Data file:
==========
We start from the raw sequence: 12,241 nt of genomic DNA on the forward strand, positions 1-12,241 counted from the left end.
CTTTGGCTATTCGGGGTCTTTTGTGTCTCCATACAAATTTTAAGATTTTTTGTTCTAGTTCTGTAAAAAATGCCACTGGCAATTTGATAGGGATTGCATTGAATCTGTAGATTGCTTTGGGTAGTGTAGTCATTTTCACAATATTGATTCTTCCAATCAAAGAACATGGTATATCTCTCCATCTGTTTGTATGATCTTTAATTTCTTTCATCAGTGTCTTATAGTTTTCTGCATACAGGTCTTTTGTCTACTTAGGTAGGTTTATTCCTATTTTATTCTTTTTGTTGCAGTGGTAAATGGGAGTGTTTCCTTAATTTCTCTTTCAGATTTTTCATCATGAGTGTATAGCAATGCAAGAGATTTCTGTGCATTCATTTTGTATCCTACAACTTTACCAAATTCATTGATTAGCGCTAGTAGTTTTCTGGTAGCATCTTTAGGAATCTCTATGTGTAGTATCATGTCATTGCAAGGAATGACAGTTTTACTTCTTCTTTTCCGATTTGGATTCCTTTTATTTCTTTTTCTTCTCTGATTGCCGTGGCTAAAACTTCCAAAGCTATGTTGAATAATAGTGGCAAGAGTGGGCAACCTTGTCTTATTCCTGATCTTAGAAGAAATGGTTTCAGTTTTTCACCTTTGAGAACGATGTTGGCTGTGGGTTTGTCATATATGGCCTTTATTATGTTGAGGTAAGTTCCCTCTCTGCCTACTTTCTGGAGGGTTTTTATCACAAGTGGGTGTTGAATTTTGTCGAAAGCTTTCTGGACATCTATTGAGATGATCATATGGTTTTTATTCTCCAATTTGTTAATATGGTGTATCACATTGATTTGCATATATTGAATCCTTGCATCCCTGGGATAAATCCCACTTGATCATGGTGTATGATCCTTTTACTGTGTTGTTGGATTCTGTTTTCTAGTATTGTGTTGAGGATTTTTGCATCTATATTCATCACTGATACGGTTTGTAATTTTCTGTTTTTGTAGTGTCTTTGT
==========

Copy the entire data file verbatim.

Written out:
We start from the raw sequence: 12,241 nt of genomic DNA on the forward strand, positions 1-12,241 counted from the left end.
CTTTGGCTATTCGGGGTCTTTTGTGTCTCCATACAAATTTTAAGATTTTTTGTTCTAGTTCTGTAAAAAATGCCACTGGCAATTTGATAGGGATTGCATTGAATCTGTAGATTGCTTTGGGTAGTGTAGTCATTTTCACAATATTGATTCTTCCAATCAAAGAACATGGTATATCTCTCCATCTGTTTGTATGATCTTTAATTTCTTTCATCAGTGTCTTATAGTTTTCTGCATACAGGTCTTTTGTCTACTTAGGTAGGTTTATTCCTATTTTATTCTTTTTGTTGCAGTGGTAAATGGGAGTGTTTCCTTAATTTCTCTTTCAGATTTTTCATCATGAGTGTATAGCAATGCAAGAGATTTCTGTGCATTCATTTTGTATCCTACAACTTTACCAAATTCATTGATTAGCGCTAGTAGTTTTCTGGTAGCATCTTTAGGAATCTCTATGTGTAGTATCATGTCATTGCAAGGAATGACAGTTTTACTTCTTCTTTTCCGATTTGGATTCCTTTTATTTCTTTTTCTTCTCTGATTGCCGTGGCTAAAACTTCCAAAGCTATGTTGAATAATAGTGGCAAGAGTGGGCAACCTTGTCTTATTCCTGATCTTAGAAGAAATGGTTTCAGTTTTTCACCTTTGAGAACGATGTTGGCTGTGGGTTTGTCATATATGGCCTTTATTATGTTGAGGTAAGTTCCCTCTCTGCCTACTTTCTGGAGGGTTTTTATCACAAGTGGGTGTTGAATTTTGTCGAAAGCTTTCTGGACATCTATTGAGATGATCATATGGTTTTTATTCTCCAATTTGTTAATATGGTGTATCACATTGATTTGCATATATTGAATCCTTGCATCCCTGGGATAAATCCCACTTGATCATGGTGTATGATCCTTTTACTGTGTTGTTGGATTCTGTTTTCTAGTATTGTGTTGAGGATTTTTGCATCTATATTCATCACTGATACGGTTTGTAATTTTCTGTTTTTGTAGTGTCTTTGT